By PETER SOLO KINJAP
PAPUA New Guinea is identified as one of the most vulnerable countries in the wake of global climate crisis.
Lack of basic government services in most remote parts of the country has further increased vulnerability.
As such, PNG needs the help and support that is available for climate resilience actions.
The impacts of climate change will only grow. Among those first affected are the small island communities and atolls in the country.
Despite what skeptics and critics say, much is being done to respond the threats, led by the PNG Government through its agency the Climate Change and Development Authority (CCDA), partners like the Asian Development Bank (ADB) are doing their bit to support these efforts.
Based on the recommendations of an independent expert group, PNG was selected as one of the countries in the Pacific to participate under an ADB funded project, Building Resilience to Climate Change (BRCC).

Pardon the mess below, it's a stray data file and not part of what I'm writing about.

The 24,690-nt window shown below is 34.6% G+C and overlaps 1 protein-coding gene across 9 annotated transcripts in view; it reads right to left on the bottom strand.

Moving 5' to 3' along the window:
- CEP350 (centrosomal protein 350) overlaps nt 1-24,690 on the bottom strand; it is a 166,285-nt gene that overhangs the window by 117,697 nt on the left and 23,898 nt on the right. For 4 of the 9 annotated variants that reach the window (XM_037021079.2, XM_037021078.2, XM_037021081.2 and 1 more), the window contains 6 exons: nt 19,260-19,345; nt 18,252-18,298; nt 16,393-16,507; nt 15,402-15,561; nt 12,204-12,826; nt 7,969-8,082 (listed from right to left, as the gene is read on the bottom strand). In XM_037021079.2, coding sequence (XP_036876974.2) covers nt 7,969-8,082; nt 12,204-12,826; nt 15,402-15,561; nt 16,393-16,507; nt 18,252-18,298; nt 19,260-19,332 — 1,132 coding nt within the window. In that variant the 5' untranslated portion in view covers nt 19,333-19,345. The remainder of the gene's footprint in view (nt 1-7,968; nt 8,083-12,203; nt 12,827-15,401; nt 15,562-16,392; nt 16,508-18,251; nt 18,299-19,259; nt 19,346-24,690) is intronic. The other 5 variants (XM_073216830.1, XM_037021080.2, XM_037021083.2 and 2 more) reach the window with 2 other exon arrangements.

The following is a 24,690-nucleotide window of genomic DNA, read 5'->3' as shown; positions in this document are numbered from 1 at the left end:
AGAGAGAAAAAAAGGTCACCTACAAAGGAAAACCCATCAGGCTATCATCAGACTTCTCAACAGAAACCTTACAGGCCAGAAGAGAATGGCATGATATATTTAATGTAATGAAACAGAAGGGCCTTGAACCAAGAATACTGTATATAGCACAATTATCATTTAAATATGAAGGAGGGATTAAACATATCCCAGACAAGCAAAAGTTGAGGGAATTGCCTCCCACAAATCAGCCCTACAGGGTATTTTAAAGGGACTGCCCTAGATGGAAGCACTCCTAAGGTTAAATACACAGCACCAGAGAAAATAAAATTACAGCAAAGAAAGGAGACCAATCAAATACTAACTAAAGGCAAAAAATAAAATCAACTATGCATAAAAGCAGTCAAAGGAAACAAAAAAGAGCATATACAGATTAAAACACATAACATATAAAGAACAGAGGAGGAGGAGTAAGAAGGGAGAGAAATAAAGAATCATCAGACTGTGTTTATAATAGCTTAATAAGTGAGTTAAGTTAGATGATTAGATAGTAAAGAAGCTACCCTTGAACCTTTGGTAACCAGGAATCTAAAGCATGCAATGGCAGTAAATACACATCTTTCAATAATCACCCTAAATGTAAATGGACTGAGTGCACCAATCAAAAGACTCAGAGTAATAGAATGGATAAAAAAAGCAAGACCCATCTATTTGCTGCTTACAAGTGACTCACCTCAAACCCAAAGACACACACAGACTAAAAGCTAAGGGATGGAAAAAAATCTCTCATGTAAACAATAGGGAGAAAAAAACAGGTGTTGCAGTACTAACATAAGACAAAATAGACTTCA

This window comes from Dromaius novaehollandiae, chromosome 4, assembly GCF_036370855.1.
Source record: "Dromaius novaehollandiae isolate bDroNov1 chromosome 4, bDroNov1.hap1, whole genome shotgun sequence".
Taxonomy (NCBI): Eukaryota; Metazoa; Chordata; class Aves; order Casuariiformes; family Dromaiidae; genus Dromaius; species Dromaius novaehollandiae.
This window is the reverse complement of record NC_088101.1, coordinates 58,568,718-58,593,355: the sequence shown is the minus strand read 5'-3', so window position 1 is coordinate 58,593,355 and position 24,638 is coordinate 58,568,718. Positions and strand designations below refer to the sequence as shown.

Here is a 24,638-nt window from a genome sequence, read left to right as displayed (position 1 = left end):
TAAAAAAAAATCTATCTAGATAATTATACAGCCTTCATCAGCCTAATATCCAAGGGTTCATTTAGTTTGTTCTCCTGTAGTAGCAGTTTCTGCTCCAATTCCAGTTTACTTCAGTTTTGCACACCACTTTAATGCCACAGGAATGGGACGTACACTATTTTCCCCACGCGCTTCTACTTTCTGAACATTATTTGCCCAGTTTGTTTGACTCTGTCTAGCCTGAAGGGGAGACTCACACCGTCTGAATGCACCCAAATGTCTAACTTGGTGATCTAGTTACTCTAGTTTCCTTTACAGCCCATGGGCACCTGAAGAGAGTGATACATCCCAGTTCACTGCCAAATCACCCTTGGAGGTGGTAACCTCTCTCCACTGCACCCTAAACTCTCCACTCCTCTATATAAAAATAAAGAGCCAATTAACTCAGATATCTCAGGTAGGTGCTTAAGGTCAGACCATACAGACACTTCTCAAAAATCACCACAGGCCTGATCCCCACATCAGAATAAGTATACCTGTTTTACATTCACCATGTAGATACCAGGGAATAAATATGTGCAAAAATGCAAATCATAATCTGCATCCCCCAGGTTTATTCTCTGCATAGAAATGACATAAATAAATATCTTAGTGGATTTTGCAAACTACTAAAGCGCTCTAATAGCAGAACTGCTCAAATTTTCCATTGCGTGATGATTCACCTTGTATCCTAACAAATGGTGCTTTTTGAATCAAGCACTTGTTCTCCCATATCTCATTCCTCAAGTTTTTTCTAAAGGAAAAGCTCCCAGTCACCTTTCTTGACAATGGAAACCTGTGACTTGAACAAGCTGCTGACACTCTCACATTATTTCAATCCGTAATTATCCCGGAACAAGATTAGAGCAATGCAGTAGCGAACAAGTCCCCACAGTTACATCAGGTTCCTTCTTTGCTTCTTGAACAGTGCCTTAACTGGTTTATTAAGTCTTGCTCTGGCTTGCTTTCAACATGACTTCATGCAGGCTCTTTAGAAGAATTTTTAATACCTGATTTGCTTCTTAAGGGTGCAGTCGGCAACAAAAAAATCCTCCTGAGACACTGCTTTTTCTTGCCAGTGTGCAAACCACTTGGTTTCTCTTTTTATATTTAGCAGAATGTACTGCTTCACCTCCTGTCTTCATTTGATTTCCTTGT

The goal of this programme is to help these countries transform to a climate resilient development path, consistent with national poverty reduction and sustainable development goals.
In its nature as a pilot programme and supporting learning-by-doing, the programme implementation ultimately aims to result in an increased application of knowledge on integration of climate resilience into development.
It seems that there is nowhere left on the planet where the effects of a changing climate are not being felt. Unfortunately, these effects of climate change are hitting developing countries harder than most.
Across the Pacific, a changing climate is expected to have a significant impact on future yields of everything from fish to rice, particularly in countries such as Papua New Guinea that are situated closer to the equator.
For PNG, action against climate change requires continued and long-term commitment. The causes and consequences of climate change stretch far beyond the boundaries of individuals or individual countries. They are long-term and pervasive. Effective efforts require local, national and international action. Most importantly, it requires country ownership and political commitment.